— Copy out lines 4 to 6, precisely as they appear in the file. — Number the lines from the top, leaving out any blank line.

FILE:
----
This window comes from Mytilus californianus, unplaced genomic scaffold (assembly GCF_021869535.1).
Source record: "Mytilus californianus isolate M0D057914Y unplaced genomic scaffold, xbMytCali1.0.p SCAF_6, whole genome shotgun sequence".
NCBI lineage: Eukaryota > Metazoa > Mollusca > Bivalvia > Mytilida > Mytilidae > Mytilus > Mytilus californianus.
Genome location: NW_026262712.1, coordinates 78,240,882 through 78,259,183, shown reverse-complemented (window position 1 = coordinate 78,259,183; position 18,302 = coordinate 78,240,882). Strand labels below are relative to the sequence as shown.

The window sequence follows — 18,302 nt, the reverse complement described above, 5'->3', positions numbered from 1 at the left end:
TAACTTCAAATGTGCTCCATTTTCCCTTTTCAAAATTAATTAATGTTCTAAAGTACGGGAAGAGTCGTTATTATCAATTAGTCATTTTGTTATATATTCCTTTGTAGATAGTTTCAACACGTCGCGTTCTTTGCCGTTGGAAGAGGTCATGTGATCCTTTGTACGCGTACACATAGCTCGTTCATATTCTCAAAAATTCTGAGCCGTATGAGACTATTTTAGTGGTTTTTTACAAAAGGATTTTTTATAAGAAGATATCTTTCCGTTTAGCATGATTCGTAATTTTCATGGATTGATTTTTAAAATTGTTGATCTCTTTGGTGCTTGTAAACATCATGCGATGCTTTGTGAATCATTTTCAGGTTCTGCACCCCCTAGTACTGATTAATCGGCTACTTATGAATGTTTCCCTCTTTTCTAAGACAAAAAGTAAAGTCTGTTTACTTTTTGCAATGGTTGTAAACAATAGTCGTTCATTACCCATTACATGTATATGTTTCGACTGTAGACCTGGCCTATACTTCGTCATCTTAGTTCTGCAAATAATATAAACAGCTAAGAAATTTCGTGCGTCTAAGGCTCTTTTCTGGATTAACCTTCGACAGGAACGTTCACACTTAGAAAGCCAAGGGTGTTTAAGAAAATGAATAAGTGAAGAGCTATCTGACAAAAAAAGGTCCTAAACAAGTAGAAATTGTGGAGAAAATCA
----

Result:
Genome location: NW_026262712.1, coordinates 78,240,882 through 78,259,183, shown reverse-complemented (window position 1 = coordinate 78,259,183; position 18,302 = coordinate 78,240,882). Strand labels below are relative to the sequence as shown.

The window sequence follows — 18,302 nt, the reverse complement described above, 5'->3', positions numbered from 1 at the left end:
TAACTTCAAATGTGCTCCATTTTCCCTTTTCAAAATTAATTAATGTTCTAAAGTACGGGAAGAGTCGTTATTATCAATTAGTCATTTTGTTATATATTCCTTTGTAGATAGTTTCAACACGTCGCGTTCTTTGCCGTTGGAAGAGGTCATGTGATCCTTTGTACGCGTACACATAGCTCGTTCATATTCTCAAAAATTCTGAGCCGTATGAGACTATTTTAGTGGTTTTTTACAAAAGGATTTTTTATAAGAAGATATCTTTCCGTTTAGCATGATTCGTAATTTTCATGGATTGATTTTTAAAATTGTTGATCTCTTTGGTGCTTGTAAACATCATGCGATGCTTTGTGAATCATTTTCAGGTTCTGCACCCCCTAGTACTGATTAATCGGCTACTTATGAATGTTTCCCTCTTTTCTAAGACAAAAAGTAAAGTCTGTTTACTTTTTGCAATGGTTGTAAACAATAGTCGTTCATTACCCATTACATGTATATGTTTCGACTGTAGACCTGGCCTATACTTCGTCATCTTAGTTCTGCAAATAATATAAACAGCTAAGAAATTTCGTGCGTCTAAGGCTCTTTTCTGGATTAACCTTCGACAGGAACGTTCACACTTAGAAAGCCAAGGGTGTTTAAGAAAATGAATAAGTGAAGAGCTATCTGACAAAAAAAGGTCCTAAACAAGTAGAAATTGTGGAGAAAATCA